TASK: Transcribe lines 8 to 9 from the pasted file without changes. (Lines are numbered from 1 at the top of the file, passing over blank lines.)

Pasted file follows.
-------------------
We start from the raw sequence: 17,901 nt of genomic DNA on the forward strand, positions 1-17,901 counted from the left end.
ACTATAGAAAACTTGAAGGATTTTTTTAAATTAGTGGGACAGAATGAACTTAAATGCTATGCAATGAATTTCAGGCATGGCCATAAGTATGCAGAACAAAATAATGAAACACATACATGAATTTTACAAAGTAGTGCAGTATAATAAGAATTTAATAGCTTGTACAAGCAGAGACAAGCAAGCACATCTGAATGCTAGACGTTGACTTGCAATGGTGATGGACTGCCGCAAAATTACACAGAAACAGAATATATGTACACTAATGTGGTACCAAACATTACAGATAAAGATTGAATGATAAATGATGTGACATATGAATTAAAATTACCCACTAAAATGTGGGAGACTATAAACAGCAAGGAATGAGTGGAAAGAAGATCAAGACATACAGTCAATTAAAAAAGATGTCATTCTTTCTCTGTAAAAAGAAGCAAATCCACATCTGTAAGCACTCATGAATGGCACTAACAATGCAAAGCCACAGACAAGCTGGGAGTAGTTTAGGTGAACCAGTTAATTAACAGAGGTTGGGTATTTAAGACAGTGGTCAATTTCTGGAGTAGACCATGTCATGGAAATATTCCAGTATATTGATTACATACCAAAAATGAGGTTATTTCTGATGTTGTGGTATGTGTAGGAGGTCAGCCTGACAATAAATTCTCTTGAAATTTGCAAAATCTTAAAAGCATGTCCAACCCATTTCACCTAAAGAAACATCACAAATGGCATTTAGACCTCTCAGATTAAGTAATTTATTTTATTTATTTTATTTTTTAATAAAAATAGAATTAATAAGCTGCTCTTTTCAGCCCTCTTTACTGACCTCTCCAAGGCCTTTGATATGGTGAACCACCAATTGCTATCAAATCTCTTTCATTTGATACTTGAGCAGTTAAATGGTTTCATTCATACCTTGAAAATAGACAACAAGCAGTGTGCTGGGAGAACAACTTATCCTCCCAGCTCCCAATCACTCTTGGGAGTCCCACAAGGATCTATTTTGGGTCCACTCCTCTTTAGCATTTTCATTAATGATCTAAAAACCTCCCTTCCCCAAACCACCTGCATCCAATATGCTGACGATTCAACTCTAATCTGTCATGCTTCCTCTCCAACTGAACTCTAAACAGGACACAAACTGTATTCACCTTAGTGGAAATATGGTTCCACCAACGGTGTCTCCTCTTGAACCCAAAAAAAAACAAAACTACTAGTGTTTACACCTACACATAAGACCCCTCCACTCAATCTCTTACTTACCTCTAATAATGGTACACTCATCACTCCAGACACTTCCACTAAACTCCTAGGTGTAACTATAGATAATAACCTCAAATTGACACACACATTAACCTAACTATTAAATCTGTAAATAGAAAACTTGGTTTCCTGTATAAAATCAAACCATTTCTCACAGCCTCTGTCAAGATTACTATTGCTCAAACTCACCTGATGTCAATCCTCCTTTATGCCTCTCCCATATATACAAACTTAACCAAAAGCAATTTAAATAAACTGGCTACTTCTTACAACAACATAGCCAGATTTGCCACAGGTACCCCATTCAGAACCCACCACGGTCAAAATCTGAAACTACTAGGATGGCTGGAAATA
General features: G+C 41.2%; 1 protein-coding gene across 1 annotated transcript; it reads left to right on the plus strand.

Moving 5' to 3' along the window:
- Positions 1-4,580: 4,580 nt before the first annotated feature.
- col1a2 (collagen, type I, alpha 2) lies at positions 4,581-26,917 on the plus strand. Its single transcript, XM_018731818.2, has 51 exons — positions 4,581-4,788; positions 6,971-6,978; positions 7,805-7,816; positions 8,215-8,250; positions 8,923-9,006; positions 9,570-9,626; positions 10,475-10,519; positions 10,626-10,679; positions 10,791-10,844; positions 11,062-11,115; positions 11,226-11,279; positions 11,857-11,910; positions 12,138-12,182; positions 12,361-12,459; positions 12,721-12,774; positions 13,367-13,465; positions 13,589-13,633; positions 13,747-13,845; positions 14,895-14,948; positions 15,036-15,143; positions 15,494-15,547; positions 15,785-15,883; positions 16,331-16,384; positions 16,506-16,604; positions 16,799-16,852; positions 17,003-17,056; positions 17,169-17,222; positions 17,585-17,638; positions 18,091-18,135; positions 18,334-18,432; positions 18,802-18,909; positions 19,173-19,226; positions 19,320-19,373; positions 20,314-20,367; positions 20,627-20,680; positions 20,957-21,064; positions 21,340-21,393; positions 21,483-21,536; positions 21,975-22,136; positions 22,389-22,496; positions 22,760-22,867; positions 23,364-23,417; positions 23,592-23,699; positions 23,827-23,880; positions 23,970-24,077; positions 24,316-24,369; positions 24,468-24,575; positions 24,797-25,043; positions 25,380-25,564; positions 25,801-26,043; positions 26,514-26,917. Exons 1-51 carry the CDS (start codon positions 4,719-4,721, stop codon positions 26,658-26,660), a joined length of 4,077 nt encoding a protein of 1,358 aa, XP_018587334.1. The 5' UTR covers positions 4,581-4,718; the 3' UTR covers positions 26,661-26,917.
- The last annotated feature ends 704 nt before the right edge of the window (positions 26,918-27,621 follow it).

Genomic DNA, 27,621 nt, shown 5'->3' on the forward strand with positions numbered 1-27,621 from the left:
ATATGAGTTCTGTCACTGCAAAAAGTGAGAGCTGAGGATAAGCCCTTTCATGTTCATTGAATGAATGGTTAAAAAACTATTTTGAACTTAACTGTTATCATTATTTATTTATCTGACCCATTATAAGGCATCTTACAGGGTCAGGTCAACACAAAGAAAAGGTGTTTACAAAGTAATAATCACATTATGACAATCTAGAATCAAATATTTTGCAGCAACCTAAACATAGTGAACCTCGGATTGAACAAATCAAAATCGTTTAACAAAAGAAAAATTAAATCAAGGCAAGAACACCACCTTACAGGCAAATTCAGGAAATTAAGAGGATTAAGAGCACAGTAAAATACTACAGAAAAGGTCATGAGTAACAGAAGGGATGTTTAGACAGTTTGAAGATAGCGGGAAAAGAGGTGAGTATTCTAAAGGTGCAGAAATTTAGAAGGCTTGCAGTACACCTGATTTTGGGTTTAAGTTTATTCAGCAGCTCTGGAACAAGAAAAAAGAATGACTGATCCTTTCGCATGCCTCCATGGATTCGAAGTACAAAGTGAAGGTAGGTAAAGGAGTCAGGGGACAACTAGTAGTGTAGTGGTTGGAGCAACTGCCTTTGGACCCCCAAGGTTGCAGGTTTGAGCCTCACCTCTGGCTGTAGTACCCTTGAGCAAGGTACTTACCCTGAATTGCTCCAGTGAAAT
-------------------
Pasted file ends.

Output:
Genomic DNA, 27,621 nt, shown 5'->3' on the forward strand with positions numbered 1-27,621 from the left:
ATATGAGTTCTGTCACTGCAAAAAGTGAGAGCTGAGGATAAGCCCTTTCATGTTCATTGAATGAATGGTTAAAAAACTATTTTGAACTTAACTGTTATCATTATTTATTTATCTGACCCATTATAAGGCATCTTACAGGGTCAGGTCAACACAAAGAAAAGGTGTTTACAAAGTAATAATCACATTATGACAATCTAGAATCAAATATTTTGCAGCAACCTAAACATAGTGAACCTCGGATTGAACAAATCAAAATCGTTTAACAAAAGAAAAATTAAATCAAGGCAAGAACACCACCTTACAGGCAAATTCAGGAAATTAAGAGGATTAAGAGCACAGTAAAATACTACAGAAAAGGTCATGAGTAACAGAAGGGATGTTTAGACAGTTTGAAGATAGCGGGAAAAGAGGTGAGTATTCTAAAGGTGCAGAAATTTAGAAGGCTTGCAGTACACCTGATTTTGGGTTTAAGTTTATTCAGCAGCTCTGGAACAAGAAAAAAGAATGACTGATCCTTTCGCATGCCTCCATGGATTCGAAGTACAAAGTGAAGGTAGGTAAAGGAGTCAGGGGACAACTAGTAGTGTAGTGGTTGGAGCAACTGCCTTTGGACCCCCAAGGTTGCAGGTTTGAGCCTCACCTCTGGCTGTAGTACCCTTGAGCAAGGTACTTACCCTGAATTGCTCCAGTGAAAT